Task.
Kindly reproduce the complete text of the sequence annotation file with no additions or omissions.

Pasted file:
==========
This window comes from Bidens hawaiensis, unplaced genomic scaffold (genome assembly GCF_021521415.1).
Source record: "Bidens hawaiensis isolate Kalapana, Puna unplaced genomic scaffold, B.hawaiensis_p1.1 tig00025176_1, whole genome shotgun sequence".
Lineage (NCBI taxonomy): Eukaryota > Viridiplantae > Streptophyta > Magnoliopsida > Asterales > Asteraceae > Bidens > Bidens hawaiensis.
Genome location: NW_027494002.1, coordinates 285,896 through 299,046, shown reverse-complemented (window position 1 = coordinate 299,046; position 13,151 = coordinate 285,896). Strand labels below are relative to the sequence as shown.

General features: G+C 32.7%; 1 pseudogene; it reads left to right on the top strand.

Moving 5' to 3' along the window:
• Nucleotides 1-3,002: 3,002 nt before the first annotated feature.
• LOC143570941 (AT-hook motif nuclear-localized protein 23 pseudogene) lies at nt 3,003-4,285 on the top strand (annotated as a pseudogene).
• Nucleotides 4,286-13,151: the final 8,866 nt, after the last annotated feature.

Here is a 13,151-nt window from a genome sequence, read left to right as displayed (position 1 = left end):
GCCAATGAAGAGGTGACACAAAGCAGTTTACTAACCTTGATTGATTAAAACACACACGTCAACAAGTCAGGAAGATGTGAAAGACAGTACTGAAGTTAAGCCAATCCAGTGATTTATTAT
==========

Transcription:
This window comes from Bidens hawaiensis, unplaced genomic scaffold (genome assembly GCF_021521415.1).
Source record: "Bidens hawaiensis isolate Kalapana, Puna unplaced genomic scaffold, B.hawaiensis_p1.1 tig00025176_1, whole genome shotgun sequence".
Lineage (NCBI taxonomy): Eukaryota > Viridiplantae > Streptophyta > Magnoliopsida > Asterales > Asteraceae > Bidens > Bidens hawaiensis.
Genome location: NW_027494002.1, coordinates 285,896 through 299,046, shown reverse-complemented (window position 1 = coordinate 299,046; position 13,151 = coordinate 285,896). Strand labels below are relative to the sequence as shown.

General features: G+C 32.7%; 1 pseudogene; it reads left to right on the top strand.

Moving 5' to 3' along the window:
• Nucleotides 1-3,002: 3,002 nt before the first annotated feature.
• LOC143570941 (AT-hook motif nuclear-localized protein 23 pseudogene) lies at nt 3,003-4,285 on the top strand (annotated as a pseudogene).
• Nucleotides 4,286-13,151: the final 8,866 nt, after the last annotated feature.

Here is a 13,151-nt window from a genome sequence, read left to right as displayed (position 1 = left end):
GCCAATGAAGAGGTGACACAAAGCAGTTTACTAACCTTGATTGATTAAAACACACACGTCAACAAGTCAGGAAGATGTGAAAGACAGTACTGAAGTTAAGCCAATCCAGTGATTTATTAT